Exercise 1: Creating a network dataset

Complexity: Beginner Data Requirement: ArcGIS Tutorial Data Setup Data Path: C:\ArcGIS\ArcTutor\Network Analyst\Tutorial\Exercise01 Goal: To create a network dataset from a streets feature class in a geodatabase

In this exercise, you will create a network dataset in a geodatabase using San Francisco street and turn features. You will also include historical traffic data so you can solve time-dependent routes.

Creating a network dataset

  1. Start ArcCatalog by clicking Start > All Programs > ArcGIS > ArcCatalog 10.
  2. Enable the Network Analyst extension.
    1. Click Customize > Extensions.

      The Extensions dialog box opens.

    2. Check Network Analyst.
    3. Click Close.
  3. On the Standard toolbar, click the Connect To Folder button Connect To Folder.

    The Connect to Folder dialog box opens.

  4. Navigate to the folder with the ArcGIS Network Analyst tutorial data.

    The default location for the tutorial data is C:\ArcGIS\ArcTutor\Network Analyst\Tutorial

  5. Click OK.

    A shortcut to the folder is added to the Catalog Tree under Folder Connections.

    The Catalog Tree

  6. In the Catalog Tree, expand ...\ArcTutor\Network Analyst\Tutorial > Exercise01 > SanFrancisco.gdb.
  7. Click the Transportation feature dataset.

    The feature classes the feature dataset contains are listed on the Contents tab of ArcCatalog.

  8. Right-click the Transportation feature dataset and click New > Network Dataset.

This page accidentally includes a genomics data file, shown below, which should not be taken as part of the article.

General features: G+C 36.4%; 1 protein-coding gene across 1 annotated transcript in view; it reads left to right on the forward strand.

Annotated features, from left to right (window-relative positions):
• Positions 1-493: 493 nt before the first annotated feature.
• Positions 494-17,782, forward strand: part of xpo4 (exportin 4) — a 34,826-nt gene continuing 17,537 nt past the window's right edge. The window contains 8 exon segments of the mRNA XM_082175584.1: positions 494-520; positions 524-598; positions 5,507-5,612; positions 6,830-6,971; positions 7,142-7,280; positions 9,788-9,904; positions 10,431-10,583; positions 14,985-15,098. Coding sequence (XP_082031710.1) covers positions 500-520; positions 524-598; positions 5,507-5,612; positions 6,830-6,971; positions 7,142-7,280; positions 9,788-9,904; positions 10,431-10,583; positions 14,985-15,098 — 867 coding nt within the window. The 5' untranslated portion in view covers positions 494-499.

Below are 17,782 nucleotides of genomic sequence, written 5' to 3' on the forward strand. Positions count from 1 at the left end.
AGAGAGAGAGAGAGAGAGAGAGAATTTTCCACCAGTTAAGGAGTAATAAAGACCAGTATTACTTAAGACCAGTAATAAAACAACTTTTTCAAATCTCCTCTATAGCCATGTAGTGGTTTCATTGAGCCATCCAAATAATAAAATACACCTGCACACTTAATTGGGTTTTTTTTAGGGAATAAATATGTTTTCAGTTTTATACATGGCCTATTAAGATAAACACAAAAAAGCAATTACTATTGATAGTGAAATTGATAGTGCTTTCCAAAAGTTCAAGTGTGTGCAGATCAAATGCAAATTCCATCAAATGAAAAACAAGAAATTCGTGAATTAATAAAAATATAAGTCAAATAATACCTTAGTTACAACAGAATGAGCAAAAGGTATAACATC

Choosing New Network Dataset

    The New Network Dataset wizard opens.

  9. NoteNote:

    To open the New Network Dataset wizard in a geodatabase, you right-click the feature dataset that contains the source feature classes (Streets, for example) and choose New > Network Dataset. For a shapefile-based network dataset, you right-click the Streets shapefile itself—not the workspace that contains the shapefile—and choose New > Network Dataset.

    The reason for the difference is that geodatabase networks allow you to use multiple sources that are stored in the feature dataset to create a multimodal network, while shapefile-based network datasets are only capable of handling a single source feature class.

  10. Type Streets_ND for the name of the network dataset.

    Naming the network dataset

  11. Click Next.
  12. Check the Streets feature class to use it as a source for the network dataset.
  13. Click Next.
  14. Click Yes to model turns in the network.
  15. Check <Global Turns>, which enables you to add default turn penalties, and check RestrictedTurns to select it as a turn feature source.